Equatorial Guinea


Official Name:
República de Guinea Ecuatorial
République de la Guinée Équatoriale
short form: none
int’l form: Equatorial Guinea
former: Spanish Guinea

ISO Country Code: gq

Local Time = UTC +1h

Country Calling Code: +240

Capital City: Malabo (on the island Bioko)
Bata (the economícal capital)

Other Cities: Luba (also on Bioko) and Bata and Ebebiyín in Río Muni, the mainland.

Nominally multi-party Republic with strong domination by the executive branch.
Independence: 12 October 1968 (from Spain).

Location: West central Africa bordering the Bight of Biafra.
Area: 28,000 km² (10,800 sq. miles)
Terrain: Varies. Annobón and Bioko Island are of volcanic origin, Río Muni the mainland stretches from coastal plain to hilly.

Climate: Tropical; always hot and humid.

Nationality: Equatorial Guinean, Equatoguinean
Population: 700,000 (2011, UN estimate)
Ethnic groups: The mainland ethnic group of the Fang constitutes the great majority of the population and dominates political life and business. The Bubi people (50 000) of Bioko Island; other–Annobonese, Ndowe, Kombe, and Bujebas. The pygmy populations have long been integrated into the dominant Bantu-speaking cultures.
Languages: Spanish, French (both official); other–pidgin English, Fang, Bubi, Ibo.
Religion: Christianity; pagan practices.
Literacy: 84%

Natural resources: Petroleum, natural gas, timber, gold, bauxite, diamonds, tantalum.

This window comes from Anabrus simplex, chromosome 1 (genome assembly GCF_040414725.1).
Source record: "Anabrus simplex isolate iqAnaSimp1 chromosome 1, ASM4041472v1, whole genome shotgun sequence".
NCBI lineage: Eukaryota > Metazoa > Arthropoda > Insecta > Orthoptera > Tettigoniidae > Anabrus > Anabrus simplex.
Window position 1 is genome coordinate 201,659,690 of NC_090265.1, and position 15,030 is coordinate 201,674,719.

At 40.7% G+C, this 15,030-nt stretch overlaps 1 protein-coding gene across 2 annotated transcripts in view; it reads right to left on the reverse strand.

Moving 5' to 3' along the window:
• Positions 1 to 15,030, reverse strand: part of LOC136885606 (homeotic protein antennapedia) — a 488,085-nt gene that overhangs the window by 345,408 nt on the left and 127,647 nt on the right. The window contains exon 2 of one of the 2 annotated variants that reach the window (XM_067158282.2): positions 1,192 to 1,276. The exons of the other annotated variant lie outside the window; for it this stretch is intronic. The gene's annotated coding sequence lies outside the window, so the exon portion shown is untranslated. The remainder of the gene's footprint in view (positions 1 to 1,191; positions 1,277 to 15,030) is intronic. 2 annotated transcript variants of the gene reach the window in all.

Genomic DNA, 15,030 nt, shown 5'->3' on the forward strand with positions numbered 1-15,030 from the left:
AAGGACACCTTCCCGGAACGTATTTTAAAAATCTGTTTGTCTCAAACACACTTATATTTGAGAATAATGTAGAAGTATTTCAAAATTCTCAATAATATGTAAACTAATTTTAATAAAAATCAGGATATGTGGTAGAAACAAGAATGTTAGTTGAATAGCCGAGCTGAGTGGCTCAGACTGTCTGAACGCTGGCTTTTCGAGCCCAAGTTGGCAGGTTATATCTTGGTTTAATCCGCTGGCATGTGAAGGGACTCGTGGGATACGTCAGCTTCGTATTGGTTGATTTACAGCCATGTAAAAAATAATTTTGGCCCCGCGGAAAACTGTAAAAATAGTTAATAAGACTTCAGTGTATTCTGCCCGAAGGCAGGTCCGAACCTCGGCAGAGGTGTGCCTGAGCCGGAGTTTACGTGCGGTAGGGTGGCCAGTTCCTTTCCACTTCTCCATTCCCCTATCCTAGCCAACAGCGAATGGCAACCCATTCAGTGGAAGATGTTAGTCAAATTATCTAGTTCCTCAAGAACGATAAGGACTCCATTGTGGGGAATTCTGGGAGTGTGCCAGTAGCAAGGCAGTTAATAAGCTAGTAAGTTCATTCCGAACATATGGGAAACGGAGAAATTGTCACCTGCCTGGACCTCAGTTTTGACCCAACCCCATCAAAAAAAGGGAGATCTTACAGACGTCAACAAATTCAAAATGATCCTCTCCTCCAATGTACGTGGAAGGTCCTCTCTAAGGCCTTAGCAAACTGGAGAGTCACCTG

Agriculture products: Main–cocoa, timber; other: coffee, rice, yams, cassava (tapioca), bananas, palm oil nuts; livestock.

Industries: petroleum, natural gas, fishing, sawmilling.

Exports partners: USA 29.3%, China 22.8%,Spain 16%, Taiwan 14.9%, Canada 6.8% (2004)

Imports partners: USA 26.8%, Cote d’ Ivoire21.4%, Spain 13.6%, France 8.8%, UK 7.8%,Italy 4.4% (2004)

Currency: CFA Franc (XAF)

Sources: GE Dirección General de Estadística y Cuentas Nacionales and others.

The country gained independence in 1968 after 190 years of Spanish rule. President OBIANG NGUEMA MBASOGO has ruled the country for over two decades since seizing power from his uncle, then President MACIAS, in a 1979 coup. Although nominally a constitutional democracy since 1991, the 1996 and 2002 presidential elections – as well as the 1999 and 2004 legislative elections – were widely seen as flawed. The president exerts almost total control over the political system and has discouraged political opposition.
Equatorial Guinea has also experienced rapid economic growth due to the discovery of large offshore oil reserves, and in the last decade has become Sub-Saharan Africa’s third largest oil exporter.

Despite rapid growth in real GDP, there is strong evidence of government misappropriation of oil revenues, in particular, for lavish personal expenditures. Furthermore, the failure of the government to inject oil revenues into the country’s economy, especially to fund much-needed improvements in the country’s infrastructure, has meant little improvement in the economic and social welfare of most Equatoguineans.

(Source: CIA – The World Factbook and US Department of Energy Information)

border countries: ,
related countries: Sao Tome and Principe, Spain